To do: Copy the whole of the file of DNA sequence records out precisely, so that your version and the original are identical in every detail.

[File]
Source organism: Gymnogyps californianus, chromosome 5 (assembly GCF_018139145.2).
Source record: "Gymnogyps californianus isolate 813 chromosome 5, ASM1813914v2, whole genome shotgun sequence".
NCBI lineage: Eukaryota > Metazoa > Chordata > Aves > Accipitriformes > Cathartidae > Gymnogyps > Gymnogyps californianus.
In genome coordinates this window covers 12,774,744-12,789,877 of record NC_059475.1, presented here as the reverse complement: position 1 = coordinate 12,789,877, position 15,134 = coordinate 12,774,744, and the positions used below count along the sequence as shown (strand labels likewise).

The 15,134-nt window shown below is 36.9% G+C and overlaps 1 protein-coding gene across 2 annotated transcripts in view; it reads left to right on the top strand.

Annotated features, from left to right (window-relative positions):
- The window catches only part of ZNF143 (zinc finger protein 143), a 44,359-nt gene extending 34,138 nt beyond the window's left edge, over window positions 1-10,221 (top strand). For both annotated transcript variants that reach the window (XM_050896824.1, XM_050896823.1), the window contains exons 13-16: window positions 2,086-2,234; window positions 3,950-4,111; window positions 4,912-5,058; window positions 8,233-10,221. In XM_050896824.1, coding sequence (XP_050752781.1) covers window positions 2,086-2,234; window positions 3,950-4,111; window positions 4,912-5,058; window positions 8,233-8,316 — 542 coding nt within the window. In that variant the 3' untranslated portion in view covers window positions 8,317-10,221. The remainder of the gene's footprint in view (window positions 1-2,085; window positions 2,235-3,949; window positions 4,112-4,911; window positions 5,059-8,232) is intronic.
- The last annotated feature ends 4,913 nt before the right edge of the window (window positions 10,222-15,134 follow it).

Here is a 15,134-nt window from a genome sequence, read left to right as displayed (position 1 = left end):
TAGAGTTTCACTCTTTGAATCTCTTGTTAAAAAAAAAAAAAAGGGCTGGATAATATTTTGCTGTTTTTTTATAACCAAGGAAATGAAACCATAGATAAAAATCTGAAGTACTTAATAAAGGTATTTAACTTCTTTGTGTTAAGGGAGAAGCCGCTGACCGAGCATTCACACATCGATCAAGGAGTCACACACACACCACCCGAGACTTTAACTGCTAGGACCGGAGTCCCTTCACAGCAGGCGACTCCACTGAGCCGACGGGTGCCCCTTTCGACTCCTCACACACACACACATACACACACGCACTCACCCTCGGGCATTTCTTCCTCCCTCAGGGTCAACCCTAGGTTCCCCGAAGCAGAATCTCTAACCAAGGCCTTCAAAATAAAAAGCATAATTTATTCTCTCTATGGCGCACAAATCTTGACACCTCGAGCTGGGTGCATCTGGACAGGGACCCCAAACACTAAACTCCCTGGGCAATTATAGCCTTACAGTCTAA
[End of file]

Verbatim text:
Source organism: Gymnogyps californianus, chromosome 5 (assembly GCF_018139145.2).
Source record: "Gymnogyps californianus isolate 813 chromosome 5, ASM1813914v2, whole genome shotgun sequence".
NCBI lineage: Eukaryota > Metazoa > Chordata > Aves > Accipitriformes > Cathartidae > Gymnogyps > Gymnogyps californianus.
In genome coordinates this window covers 12,774,744-12,789,877 of record NC_059475.1, presented here as the reverse complement: position 1 = coordinate 12,789,877, position 15,134 = coordinate 12,774,744, and the positions used below count along the sequence as shown (strand labels likewise).

The 15,134-nt window shown below is 36.9% G+C and overlaps 1 protein-coding gene across 2 annotated transcripts in view; it reads left to right on the top strand.

Annotated features, from left to right (window-relative positions):
- The window catches only part of ZNF143 (zinc finger protein 143), a 44,359-nt gene extending 34,138 nt beyond the window's left edge, over window positions 1-10,221 (top strand). For both annotated transcript variants that reach the window (XM_050896824.1, XM_050896823.1), the window contains exons 13-16: window positions 2,086-2,234; window positions 3,950-4,111; window positions 4,912-5,058; window positions 8,233-10,221. In XM_050896824.1, coding sequence (XP_050752781.1) covers window positions 2,086-2,234; window positions 3,950-4,111; window positions 4,912-5,058; window positions 8,233-8,316 — 542 coding nt within the window. In that variant the 3' untranslated portion in view covers window positions 8,317-10,221. The remainder of the gene's footprint in view (window positions 1-2,085; window positions 2,235-3,949; window positions 4,112-4,911; window positions 5,059-8,232) is intronic.
- The last annotated feature ends 4,913 nt before the right edge of the window (window positions 10,222-15,134 follow it).

Here is a 15,134-nt window from a genome sequence, read left to right as displayed (position 1 = left end):
TAGAGTTTCACTCTTTGAATCTCTTGTTAAAAAAAAAAAAAAGGGCTGGATAATATTTTGCTGTTTTTTTATAACCAAGGAAATGAAACCATAGATAAAAATCTGAAGTACTTAATAAAGGTATTTAACTTCTTTGTGTTAAGGGAGAAGCCGCTGACCGAGCATTCACACATCGATCAAGGAGTCACACACACACCACCCGAGACTTTAACTGCTAGGACCGGAGTCCCTTCACAGCAGGCGACTCCACTGAGCCGACGGGTGCCCCTTTCGACTCCTCACACACACACACATACACACACGCACTCACCCTCGGGCATTTCTTCCTCCCTCAGGGTCAACCCTAGGTTCCCCGAAGCAGAATCTCTAACCAAGGCCTTCAAAATAAAAAGCATAATTTATTCTCTCTATGGCGCACAAATCTTGACACCTCGAGCTGGGTGCATCTGGACAGGGACCCCAAACACTAAACTCCCTGGGCAATTATAGCCTTACAGTCTAA